It’s enough to make you do a spit take,

Modern Healthcare - - NEWS -

For­get your health­care congress, an­nual na­tional in­sti­tute or con­fer­ence and ex­hi­bi­tion, Spit Camp is a health­care gath­er­ing that Out­liers can re­ally get be­hind.

While vi­sions of such ses­sions as Saliva in So­ci­ety, an In­tro­duc­tion to Loo­gies and the Dy­nam­ics of Drool were quickly dashed, Spit Camp in­cludes lessons that may not leave a bad taste in your mouth, de­pend­ing on your level of in­ter­est in spit.

One can learn how to prop­erly col­lect saliva—it’s more than a mat­ter of spit­ting in a can—and un­der­stand when is the best time to col­lect spit de­pend­ing on which spit in­gre­di­ent, called an an­a­lyte, is be­ing an­a­lyzed. Some an­a­lytes show up in spit over the course of the day, so spit col­lec­tion will have to ac­count for that, says Chris Schwartz, mar­ket­ing co­or­di­na­tor for Sali­met­rics, the spit anal­y­sis com­pany mainly be­hind the spit camps. (Schwartz also re­as­sured Out­liers that the camps in­deed are real.)

The spit camps also would be an ideal way to net­work and swap spit col­lec­tion sto­ries with like-minded spit re­searchers, one can as­sume.

For con­tin­ued in­for­ma­tion on spit, check out Sali­met­rics’ free news­let­ter, The Spit Re­port.

Out­liers can’t wait to see our first is­sue.

ACOS carry some Gin­grich DNA

Af­ter be­ing close to dis­own­ing its cre­ation last year, the Amer­i­can Med­i­cal Group As­so­ci­a­tion was back to tout­ing its role in the cre­ation of ac­count­able care or­ga­ni­za­tions at its an­nual con­fer­ence last week­end in San Diego, and it even pro­vided a lit­tle more con­text and back story— which in­cluded giv­ing credit to a some­what un­likely cat­a­lyst.

What Ge­orge Ro­man, AMGA se­nior di­rec­tor of health pol­icy, said and for­mer AMGA Vice Pres­i­dent of Public Pol­icy Chet Speed later con­firmed, was that, es­sen­tially, the Aco-cre­at­ing pro­vi­sion might never have been in­cluded in the Pa­tient Pro­tec­tion and Af­ford­able Care Act if it wasn’t for for­mer U.S. House Speaker Newt Gin­grich.

So, even as his pres­i­den­tial hopes may be fading, his last­ing in­flu­ence might be found in the grow­ing in­ter­est in ac­count­able care.

At a March 9 ses­sion up­dat­ing mem­bers on cur­rent hap­pen­ings on Capi­tol Hill, Ro­man said the gen­e­sis of ACOS be­gan with an in­vi­ta­tion to make a pre­sen­ta­tion on the con­cept at a pro­gram spon­sored by Gin­grich’s Cen­ter for Health Trans­for­ma­tion. Af­ter the pre­sen­ta­tion, Ro­man said a Se­nate Fi­nance Com­mit­tee staffer ap­proached Speed and asked him “to give us some lan­guage on this,” at which point Speed’s knees al­most buck­led.

He re­cov­ered, how­ever, and some draft leg­is­la­tion was writ­ten and pre­sented. “What we pro­posed was largely in­cluded” in the final ver- sion of the law, Ro­man said. He also noted that this was the sin­gle largest law or reg­u­la­tion he ever per­son­ally had a hand in—adding, how­ever, that the ACO pro­vi­sion amounted to only about 2,000 of the law’s 500,000 or so words.

Speed, now the Cleve­land Clinic’s ex­ec­u­tive di­rec­tor of fed­eral gov­ern­ment re­la­tions, con­firmed the story, say­ing that the AMGA had met ear­lier with the Cen­ter for Health Trans­for­ma­tion staff and was told “Newt re­ally wants to hear this sort of thing.”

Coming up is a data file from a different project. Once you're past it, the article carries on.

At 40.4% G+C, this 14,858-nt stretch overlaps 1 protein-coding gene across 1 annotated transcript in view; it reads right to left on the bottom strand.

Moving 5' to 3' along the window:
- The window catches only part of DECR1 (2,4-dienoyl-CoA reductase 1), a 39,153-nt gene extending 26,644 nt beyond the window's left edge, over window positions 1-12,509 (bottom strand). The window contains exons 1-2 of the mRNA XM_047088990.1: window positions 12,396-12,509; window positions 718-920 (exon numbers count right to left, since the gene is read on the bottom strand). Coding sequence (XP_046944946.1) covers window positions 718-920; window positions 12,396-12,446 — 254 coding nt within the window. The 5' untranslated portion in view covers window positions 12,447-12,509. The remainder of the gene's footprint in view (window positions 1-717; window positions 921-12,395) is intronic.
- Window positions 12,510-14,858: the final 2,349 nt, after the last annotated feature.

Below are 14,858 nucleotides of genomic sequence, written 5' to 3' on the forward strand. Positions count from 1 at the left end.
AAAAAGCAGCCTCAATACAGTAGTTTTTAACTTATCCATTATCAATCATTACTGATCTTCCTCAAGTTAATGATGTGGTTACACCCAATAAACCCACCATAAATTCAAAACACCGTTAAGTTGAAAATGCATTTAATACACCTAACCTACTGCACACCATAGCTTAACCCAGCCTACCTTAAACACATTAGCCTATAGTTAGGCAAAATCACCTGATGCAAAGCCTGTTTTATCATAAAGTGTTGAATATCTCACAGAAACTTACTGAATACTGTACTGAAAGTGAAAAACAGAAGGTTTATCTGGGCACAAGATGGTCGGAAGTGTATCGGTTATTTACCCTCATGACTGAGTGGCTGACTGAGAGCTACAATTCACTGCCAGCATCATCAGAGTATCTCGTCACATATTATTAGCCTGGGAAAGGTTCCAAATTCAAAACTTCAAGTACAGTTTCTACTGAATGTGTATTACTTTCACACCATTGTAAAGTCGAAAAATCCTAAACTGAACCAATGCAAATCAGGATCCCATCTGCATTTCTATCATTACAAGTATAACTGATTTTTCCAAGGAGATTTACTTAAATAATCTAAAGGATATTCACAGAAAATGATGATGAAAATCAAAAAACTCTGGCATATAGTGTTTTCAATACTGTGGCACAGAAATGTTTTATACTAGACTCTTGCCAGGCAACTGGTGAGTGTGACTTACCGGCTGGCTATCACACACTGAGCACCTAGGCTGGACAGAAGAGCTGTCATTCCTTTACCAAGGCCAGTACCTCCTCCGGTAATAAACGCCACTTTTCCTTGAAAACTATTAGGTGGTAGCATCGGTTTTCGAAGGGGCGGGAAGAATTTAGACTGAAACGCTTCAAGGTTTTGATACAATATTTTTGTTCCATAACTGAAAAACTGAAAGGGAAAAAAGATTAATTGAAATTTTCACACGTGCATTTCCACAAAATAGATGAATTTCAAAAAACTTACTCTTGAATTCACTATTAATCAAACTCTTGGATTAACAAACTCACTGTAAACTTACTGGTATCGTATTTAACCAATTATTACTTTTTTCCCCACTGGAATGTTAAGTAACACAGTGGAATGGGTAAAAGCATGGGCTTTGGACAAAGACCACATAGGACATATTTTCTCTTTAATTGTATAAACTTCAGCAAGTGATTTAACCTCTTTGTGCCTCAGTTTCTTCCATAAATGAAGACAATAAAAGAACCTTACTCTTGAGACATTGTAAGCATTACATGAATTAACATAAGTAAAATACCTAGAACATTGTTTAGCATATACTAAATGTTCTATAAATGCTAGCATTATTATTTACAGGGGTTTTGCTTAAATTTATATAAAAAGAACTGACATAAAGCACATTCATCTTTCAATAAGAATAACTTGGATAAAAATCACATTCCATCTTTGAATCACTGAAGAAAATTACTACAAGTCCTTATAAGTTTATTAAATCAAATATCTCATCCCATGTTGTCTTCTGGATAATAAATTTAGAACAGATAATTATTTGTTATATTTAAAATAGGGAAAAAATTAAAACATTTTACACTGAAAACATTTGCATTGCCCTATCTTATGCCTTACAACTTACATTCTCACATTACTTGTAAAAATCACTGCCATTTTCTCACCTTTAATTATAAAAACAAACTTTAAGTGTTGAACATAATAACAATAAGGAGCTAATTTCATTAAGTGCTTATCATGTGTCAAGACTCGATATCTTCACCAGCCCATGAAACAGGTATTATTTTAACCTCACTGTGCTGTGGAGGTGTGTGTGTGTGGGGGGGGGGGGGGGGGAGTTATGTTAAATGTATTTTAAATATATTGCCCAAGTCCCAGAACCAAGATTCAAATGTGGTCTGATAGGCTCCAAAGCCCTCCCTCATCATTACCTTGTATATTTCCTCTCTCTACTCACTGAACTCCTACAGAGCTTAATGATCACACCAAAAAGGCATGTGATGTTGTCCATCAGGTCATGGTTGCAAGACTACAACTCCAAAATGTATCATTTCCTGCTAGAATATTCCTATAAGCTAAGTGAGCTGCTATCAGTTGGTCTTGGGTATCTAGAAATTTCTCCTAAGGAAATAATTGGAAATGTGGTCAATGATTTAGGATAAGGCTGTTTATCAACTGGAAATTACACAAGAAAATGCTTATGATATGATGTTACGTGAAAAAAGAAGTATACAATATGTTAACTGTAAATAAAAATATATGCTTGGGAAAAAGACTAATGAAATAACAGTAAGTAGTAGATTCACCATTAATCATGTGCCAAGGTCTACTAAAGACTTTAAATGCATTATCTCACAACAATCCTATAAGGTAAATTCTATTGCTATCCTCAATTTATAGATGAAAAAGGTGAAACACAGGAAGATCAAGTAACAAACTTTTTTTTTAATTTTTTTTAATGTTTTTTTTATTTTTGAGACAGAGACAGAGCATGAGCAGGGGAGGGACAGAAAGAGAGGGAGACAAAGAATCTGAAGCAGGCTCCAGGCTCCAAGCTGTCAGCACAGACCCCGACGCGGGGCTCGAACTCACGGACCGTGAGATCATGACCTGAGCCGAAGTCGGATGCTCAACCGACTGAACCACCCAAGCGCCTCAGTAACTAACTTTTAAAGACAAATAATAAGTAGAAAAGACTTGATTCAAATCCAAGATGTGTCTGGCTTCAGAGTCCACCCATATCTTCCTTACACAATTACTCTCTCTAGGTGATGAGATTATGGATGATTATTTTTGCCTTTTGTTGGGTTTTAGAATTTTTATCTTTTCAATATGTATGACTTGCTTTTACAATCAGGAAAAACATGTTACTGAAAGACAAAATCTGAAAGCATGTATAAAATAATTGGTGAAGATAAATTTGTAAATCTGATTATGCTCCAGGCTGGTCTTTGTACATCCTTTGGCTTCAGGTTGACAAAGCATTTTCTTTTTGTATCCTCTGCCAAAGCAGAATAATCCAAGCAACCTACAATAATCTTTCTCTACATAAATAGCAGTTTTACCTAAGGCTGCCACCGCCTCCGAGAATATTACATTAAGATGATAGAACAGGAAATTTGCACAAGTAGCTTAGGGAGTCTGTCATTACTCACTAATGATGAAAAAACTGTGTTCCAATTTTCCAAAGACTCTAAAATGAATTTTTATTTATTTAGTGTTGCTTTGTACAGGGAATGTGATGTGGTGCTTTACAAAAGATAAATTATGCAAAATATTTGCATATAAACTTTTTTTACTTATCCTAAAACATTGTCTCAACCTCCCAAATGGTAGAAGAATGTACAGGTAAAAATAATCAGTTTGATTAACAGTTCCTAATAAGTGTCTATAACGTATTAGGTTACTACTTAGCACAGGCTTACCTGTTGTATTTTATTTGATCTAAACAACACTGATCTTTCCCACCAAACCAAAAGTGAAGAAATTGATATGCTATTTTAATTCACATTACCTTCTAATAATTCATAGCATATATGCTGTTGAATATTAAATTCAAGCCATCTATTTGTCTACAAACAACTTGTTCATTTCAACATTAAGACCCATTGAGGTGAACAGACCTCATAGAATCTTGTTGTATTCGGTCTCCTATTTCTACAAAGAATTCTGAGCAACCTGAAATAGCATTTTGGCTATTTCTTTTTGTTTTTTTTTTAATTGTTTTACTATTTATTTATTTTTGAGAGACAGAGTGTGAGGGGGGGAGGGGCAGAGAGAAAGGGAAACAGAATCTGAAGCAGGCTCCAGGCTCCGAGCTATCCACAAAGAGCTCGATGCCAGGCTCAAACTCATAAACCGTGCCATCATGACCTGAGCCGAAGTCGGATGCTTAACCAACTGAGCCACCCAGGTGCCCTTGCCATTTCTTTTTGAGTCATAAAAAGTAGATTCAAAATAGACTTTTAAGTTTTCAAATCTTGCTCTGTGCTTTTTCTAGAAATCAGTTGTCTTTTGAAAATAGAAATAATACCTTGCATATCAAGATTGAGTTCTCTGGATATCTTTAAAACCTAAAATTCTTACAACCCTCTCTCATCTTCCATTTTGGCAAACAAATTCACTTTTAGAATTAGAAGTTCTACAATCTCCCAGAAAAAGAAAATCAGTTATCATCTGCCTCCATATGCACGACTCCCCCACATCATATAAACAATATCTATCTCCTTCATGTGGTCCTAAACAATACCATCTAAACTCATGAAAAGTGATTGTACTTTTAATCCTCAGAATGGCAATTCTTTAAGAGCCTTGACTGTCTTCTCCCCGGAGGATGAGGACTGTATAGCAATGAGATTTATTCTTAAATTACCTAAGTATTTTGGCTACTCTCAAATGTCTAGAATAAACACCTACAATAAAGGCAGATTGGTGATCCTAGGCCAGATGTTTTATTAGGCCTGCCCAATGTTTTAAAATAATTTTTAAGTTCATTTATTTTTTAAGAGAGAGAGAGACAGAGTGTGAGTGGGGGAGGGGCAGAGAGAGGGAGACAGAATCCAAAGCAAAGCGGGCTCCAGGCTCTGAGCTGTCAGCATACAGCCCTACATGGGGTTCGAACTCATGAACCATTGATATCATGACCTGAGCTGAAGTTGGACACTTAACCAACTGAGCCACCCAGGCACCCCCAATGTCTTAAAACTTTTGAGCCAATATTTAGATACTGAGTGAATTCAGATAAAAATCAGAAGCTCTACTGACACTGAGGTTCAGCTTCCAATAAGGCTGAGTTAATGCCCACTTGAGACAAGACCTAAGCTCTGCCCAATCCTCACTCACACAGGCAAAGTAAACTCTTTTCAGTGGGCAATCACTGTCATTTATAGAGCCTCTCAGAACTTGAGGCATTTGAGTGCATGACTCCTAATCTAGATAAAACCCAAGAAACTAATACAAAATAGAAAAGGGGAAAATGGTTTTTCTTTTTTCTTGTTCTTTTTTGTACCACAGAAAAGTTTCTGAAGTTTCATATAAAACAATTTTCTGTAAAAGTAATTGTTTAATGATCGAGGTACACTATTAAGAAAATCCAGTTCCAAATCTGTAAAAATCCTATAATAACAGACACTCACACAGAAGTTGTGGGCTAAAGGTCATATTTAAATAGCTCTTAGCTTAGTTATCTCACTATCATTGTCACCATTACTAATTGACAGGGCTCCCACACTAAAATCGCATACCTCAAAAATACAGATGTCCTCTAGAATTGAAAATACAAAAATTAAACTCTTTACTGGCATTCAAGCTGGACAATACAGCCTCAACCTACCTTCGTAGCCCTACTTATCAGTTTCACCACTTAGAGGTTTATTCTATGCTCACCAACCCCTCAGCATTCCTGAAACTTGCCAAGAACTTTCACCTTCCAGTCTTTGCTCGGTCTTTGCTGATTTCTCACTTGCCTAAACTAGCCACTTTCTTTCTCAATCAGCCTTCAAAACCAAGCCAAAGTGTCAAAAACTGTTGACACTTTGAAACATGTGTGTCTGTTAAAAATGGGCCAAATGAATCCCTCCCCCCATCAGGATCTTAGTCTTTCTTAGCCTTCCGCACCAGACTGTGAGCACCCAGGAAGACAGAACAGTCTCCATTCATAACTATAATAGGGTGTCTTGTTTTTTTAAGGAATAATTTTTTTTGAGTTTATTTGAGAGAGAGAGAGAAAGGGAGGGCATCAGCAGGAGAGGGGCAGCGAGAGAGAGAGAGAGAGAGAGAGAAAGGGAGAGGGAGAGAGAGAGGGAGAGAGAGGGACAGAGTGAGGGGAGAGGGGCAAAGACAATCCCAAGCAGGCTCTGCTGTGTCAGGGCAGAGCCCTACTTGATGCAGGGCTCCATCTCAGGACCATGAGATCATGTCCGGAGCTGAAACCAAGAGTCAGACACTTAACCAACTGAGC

So, Gin­grich called for a meet­ing that was held in De­cem­ber 2008. Speed said Capi­tol Hill staffers were in­vited and it was at­tended by the AMGA along with rep­re­sen­ta­tives of some of its mem­ber or­ga­ni­za­tions that par­tic­i­pated in the CMS’ Physi­cian Group Prac­tice Demon­stra­tion: the Billings (Mont.) Clinic; the Everett (Wash.) Clinic; the Geisinger Clinic, Danville, Pa.; the Marshfield (Wis.) Clinic; and Park Ni­col­let Health Ser­vices, St. Louis Park, Minn.

“They just had a great story to tell,” Speed said of the group prac­tices. “And, lo and be­hold, one of the fi­nance staffers said, ‘could you write it up and present it to us?’ ”

So, did his “knees buckle” as Ro­man said? Maybe not ex­actly, but Speed says that it’s a big mo­ment in any ad­vo­cacy as­so­ci­a­tion staffer’s ca­reer when he or she is specif­i­cally asked to con­trib­ute to de­vel­op­ing leg­is­la­tion in such a way.

“It was a very happy mo­ment, and I think we did a very de­cent job of pro­vid­ing draft leg­is­la­tion,” Speed said, adding that oth­ers—in­clud­ing the CMS and the Medi­care Pay­ment Ad­vi­sory Com­mis­sion—later “touched it” be­fore a final ver­sion was set­tled on.


“This is no joke. … (Jon Ste­wart has) evolved from be­ing just a quote/un­quote mere satirist to some­one who weighs in on the se­ri­ous top­ics of the day, whether it’s health­care, grid­lock in Congress ... a va­ri­ety of dif­fer­ent is­sues. But I was try­ing to make the con­nec­tion more specif­i­cally with bioethics and health­care.”

—Kay­han Parsi, an as­so­ci­ate pro­fes­sor in the Neiswanger In­sti­tute for Bioethics and Health Pol­icy of Loy­ola Univer­sity Chicago’s Stritch School of Medicine, in the Chicago Tri­bune on

“The Daily Show” host. Parsi wrote about Ste­wart in the Amer­i­can Jour­nal of Bioethics, where he was re­cently named as­so­ci­ate ed­i­tor.


Gin­grich, shown cam­paign­ing re­cently in Illi­nois, can claim some credit for ACOS.

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